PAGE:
I get to make some Adobe Captivate videos at work and it is fun! I feel like Steven Spielberg. I sit in my office with my headphones on, murmuring, “Highlight Box goes her to underscore the name of the webpage.” And people look through the doorway and think I’m doing complex technical things. I’ve switched my office chair to a director’s chair and have taken to wearing a beret. The students mock me, but I think they’re just jealous of my genius?!
Let it be known that I am not the first among my friends to undertake this type of project. My buddy Ania, as part of her practicum placement during school, got to make these BIG and REALLY COMPLEX videos. She worked at U of T’s Gerstein Library and the topics covered in her captivate projects included: Citation Tracking in Web of Science, Citation Tracking in Scopus, and Citation Tracking in Google Scholar. That’s her, talking in the audio!
I want to chat with her about how she was able to ensure the right kind of detail and context, without making them unwieldy for student use, but she is in Jasper all summer cutting wood and climbing mountains. *sigh*
And my friend Monica has also undertaken the how-to video making for the internets: She test-drove Jing, a free screen-casting software application available online, and made a video for her mom, about how to set-up a Gmail account. So cute!!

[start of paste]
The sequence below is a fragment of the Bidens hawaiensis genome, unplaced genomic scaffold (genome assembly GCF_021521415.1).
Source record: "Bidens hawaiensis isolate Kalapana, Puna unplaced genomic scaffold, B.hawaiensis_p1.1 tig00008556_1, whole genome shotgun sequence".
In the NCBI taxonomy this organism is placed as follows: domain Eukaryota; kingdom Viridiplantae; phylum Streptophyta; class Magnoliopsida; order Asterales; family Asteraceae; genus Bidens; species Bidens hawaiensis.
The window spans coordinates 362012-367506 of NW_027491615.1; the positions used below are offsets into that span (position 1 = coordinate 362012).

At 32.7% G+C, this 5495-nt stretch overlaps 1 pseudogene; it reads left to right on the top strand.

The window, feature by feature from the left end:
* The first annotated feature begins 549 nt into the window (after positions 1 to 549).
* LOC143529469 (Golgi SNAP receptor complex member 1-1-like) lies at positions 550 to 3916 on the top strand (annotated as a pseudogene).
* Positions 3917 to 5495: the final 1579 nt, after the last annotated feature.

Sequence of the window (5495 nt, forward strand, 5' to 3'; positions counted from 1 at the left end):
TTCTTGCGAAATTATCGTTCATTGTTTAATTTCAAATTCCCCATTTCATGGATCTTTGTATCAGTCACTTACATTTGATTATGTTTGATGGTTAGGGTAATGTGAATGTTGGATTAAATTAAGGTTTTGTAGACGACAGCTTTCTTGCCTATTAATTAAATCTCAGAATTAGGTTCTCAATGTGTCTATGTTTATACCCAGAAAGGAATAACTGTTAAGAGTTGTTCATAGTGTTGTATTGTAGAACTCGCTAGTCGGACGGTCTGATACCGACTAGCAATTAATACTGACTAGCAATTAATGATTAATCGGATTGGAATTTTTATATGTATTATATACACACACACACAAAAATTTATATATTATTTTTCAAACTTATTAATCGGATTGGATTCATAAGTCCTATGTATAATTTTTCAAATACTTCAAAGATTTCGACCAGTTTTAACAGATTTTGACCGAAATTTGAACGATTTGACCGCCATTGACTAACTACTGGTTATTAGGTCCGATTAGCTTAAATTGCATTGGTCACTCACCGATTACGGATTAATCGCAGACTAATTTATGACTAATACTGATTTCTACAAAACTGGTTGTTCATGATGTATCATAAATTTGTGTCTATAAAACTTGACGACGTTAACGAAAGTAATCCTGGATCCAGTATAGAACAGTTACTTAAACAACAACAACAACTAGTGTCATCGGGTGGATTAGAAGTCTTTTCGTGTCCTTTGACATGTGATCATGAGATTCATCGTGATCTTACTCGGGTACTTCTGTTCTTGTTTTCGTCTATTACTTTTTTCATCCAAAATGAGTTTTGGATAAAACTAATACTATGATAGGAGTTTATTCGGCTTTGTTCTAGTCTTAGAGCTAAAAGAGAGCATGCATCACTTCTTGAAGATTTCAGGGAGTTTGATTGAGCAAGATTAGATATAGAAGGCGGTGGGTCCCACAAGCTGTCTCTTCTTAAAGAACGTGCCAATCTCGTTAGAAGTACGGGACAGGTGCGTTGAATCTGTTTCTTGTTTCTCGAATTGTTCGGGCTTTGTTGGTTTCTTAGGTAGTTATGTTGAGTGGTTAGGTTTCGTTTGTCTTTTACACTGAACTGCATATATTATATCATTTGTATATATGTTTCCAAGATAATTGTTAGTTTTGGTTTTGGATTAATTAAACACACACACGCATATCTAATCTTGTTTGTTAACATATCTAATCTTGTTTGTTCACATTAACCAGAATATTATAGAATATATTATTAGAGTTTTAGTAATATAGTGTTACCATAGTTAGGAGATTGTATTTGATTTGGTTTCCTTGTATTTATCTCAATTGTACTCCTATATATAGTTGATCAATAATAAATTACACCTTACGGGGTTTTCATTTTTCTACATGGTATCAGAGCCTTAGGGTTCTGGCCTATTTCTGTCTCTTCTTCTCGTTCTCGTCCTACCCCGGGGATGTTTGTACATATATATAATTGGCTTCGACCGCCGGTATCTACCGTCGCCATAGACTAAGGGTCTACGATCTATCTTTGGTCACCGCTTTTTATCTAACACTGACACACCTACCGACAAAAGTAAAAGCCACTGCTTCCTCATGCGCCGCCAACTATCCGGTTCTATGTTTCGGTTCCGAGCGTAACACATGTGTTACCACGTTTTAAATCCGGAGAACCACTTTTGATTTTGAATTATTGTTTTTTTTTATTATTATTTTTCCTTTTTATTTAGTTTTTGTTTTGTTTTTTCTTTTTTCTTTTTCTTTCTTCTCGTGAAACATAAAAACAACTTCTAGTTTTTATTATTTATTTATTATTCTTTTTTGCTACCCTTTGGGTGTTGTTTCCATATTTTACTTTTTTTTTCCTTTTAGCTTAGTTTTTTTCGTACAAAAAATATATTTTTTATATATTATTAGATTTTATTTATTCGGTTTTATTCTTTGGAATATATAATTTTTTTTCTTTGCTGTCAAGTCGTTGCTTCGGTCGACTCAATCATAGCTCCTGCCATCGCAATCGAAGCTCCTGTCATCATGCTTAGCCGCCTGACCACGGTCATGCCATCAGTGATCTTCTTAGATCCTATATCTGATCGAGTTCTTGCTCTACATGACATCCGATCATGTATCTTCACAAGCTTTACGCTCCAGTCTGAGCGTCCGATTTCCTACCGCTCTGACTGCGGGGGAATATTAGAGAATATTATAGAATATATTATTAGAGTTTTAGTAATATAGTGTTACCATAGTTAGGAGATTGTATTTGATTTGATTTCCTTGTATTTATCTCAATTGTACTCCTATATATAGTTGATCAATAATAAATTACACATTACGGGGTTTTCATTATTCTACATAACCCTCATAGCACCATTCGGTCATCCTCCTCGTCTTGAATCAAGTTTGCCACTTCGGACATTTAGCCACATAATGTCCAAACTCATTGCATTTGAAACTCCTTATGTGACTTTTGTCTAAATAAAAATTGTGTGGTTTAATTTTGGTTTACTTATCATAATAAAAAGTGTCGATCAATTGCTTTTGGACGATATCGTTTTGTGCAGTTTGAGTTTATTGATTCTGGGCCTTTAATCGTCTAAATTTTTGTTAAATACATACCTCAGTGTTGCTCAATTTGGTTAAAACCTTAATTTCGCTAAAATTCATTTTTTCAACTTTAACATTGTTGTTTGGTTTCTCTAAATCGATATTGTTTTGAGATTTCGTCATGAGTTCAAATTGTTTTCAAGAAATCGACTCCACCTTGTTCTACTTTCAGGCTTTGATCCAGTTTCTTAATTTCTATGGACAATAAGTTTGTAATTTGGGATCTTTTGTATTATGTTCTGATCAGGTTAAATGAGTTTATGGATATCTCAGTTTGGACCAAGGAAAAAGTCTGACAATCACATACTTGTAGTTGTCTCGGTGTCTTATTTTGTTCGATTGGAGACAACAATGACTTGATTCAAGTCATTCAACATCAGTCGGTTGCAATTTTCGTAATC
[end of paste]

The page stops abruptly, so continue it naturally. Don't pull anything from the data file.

To help me in the struggle to create concise, usable videos that are neither so brief that they still leave students confused, nor so detailed that they suffer from a bad case of the TMI’s (too much information), I’ve referenced a really great article from Reference Services Review, written by Joanne Oud, entited, “Guidelines for effective online instruction using multimedia screencasts.” The article is scholarly, but provides a lot of sensible tips on how to create online videos that are sound cognitively, pedagogically, and aesthetically… i.e., that are not junk. Stuff like “giving an outline of what will happen right at the beginning” is common sense (Oud 2009), but doesn’t always make it into the final edit. So to Joanne Oud, whoever you are: Thanks for the article.
Also helping to guide my movie debut is this awesome project called ANTS: the Animated Tutorial Sharing Project. They collect screencastings that libraries all over the universe have created, and aggregate them into a single site. They have a blip.tv account called LION (Library Information literacy Online Network) where you can view all kinds of videos from all sorts of libraries, with clear instructions on how to embed videos into your own library’s website (they did the whole Creative Commons thingy so it’s legit). Particularly videos about questioning the validity of online resources: That is universal, like the sun and taxes and stuff. They’d be helpful for any library. That is to say: Let’s not reinvent the wheel, people!
And finally, let it be known that the American Psychological Association keeps up with the times: From the latest APA Style Guide to Electronic Resources under “Video Weblog post,” they have instructed us in how to cite a YouTube video:
Norton, R. (2006, November 4). How to train a cat to operate a light switch [Video file]. Video posted to http://www.youtube.com/watch?v=Vja83KLQXZs
That is, author or video creator, date, title, and URL. And now you know!
Note that with all this video-making going on, there are grave dangers… The infamous Rick-roll being one of them. But there are ways to keep yourself safe from these attacks! Check out the instructions online. Har har har.